‘Should be no further approaches’ by police

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A judge has said there should be “no further approaches” made by police to persuade a man charged with the discovery of mortars to become a supergrass.

District Judge Barney McElholm made the comment as 37-year-old Gary McDaid made an application for bail at the local magistrate’s court.

McDaid, of Glenowen Park, is charged with possession of explosives with intent to endanger life on March 3. He is further charged with conspiracy to cause an explosion and possession of a Citroen Berlingo van for use in terrorism. The charges relate to the discovery of four mortars and a pipe bomb type device on the Letterkenny Road.

A defence barrister told Derry Magistrate’s Court yesterday they have written to the Secretary of State and the Prison Service on behalf of their client, who claims he has been approached by police to become an assisting offender. They asked for an “undertaking to prevent any further approaches being made” to McDaid but have received a formal letter in reply refusing to give any undertaking.

He revealed the 37-year-old has also been granted leave for a judicial review of the authorities’ refusal to move him to the republican wing of the prison.

Prison authorities have refused to move McDaid because he would be at risk from other prisoners. However he states he would be welcome in Roe House.

Applying for bail, the barrister said “substantial sureties” were available, including the deeds to a house owned by McDaid’s mother in Donegal and the equity of the family home.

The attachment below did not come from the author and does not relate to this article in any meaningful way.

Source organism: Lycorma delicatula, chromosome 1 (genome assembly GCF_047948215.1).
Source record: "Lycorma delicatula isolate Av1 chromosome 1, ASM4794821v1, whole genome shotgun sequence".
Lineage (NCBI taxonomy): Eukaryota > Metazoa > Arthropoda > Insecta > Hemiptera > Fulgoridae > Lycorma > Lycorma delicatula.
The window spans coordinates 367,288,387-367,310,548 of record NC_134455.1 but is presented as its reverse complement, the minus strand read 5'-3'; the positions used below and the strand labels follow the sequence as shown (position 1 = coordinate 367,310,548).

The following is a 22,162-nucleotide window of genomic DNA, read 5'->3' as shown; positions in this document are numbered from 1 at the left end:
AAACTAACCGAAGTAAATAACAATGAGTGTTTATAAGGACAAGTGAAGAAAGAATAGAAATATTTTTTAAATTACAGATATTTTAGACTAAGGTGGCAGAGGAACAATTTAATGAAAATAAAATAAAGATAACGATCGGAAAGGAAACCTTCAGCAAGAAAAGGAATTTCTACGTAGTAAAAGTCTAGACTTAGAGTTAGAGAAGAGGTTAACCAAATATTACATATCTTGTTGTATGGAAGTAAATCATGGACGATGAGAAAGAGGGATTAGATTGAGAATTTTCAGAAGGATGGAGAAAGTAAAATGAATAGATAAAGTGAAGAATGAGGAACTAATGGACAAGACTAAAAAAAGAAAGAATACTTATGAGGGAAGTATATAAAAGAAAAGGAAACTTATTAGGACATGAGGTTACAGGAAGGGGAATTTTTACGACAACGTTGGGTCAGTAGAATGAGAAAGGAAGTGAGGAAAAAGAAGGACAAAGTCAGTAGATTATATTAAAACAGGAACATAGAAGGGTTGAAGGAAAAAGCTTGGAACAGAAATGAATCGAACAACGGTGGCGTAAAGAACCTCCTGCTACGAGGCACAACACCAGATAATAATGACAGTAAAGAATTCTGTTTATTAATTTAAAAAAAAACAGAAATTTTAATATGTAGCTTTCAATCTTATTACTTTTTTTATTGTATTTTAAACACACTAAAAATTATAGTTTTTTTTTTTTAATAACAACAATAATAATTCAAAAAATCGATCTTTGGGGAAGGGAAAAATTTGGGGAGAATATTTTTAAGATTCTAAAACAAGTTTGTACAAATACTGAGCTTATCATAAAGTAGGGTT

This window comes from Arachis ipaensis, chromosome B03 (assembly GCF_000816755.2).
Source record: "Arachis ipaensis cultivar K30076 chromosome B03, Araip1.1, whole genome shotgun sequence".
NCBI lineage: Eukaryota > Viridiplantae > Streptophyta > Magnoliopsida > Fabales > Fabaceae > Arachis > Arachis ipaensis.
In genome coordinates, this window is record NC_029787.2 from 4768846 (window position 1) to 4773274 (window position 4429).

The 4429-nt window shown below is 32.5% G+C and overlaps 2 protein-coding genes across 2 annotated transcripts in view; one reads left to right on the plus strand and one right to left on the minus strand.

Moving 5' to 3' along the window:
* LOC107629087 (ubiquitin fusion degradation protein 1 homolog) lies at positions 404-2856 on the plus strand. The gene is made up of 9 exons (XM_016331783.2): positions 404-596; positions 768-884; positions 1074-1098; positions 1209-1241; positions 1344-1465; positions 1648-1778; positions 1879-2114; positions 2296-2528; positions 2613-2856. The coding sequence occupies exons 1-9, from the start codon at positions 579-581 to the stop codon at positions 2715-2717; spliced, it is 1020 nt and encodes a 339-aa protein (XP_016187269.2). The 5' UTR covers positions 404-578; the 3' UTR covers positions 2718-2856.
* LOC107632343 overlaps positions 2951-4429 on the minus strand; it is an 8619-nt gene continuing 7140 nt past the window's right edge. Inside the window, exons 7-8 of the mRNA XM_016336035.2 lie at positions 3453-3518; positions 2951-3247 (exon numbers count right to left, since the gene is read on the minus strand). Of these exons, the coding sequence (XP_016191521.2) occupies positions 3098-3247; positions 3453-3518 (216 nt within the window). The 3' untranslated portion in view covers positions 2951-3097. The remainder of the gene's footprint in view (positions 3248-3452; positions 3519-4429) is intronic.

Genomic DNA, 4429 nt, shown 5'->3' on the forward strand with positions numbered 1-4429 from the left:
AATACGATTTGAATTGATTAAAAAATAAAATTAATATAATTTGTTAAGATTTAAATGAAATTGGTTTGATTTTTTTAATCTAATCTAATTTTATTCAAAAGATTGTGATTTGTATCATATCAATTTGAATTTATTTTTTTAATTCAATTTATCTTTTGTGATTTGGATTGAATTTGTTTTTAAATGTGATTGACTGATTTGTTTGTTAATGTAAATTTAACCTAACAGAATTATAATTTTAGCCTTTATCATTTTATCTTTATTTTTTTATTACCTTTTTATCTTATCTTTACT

A prosecution barrister said he had been instructed to inform the court “police do not anticipate having to speak to the defendant any further”.

However, he added that police were still objecting to McDaid being released on bail and said the court should not accept the sureties. He said that if there was any breach of bail the consequences would be “putting his family members out onto the street” and that could open up other court proceedings.

McDaid’s mother Anne was called to give evidence during the bail application and said she was aware of the consequences of any breach of bail.

However, she told the court: “I am sure my son will come whenever he is asked to come”. Mrs McDaid claimed that her son has found prison an “unpleasant experience” and he has not had any fresh air in the last four months.

She said her son was “fading away in front of my eyes” and she worries that he couldn’t endure another four months in custody as he has been placed on suicide watch.

The defence barrister told the court that “allowing McDaid to remain in custody has the potential to have an impact on the right to a fair trial” because of the approaches by police. He said that if the defendant was granted bail “that risk would be brought definitively to an end”.

Refusing bail, District Judge Barney McElholm said McDaid indicating he would be welcome in the republican wing of Maghaberry “reinforces my view there is a real risk of further offences”.

McDaid was remanded in custody to appear again on June 20.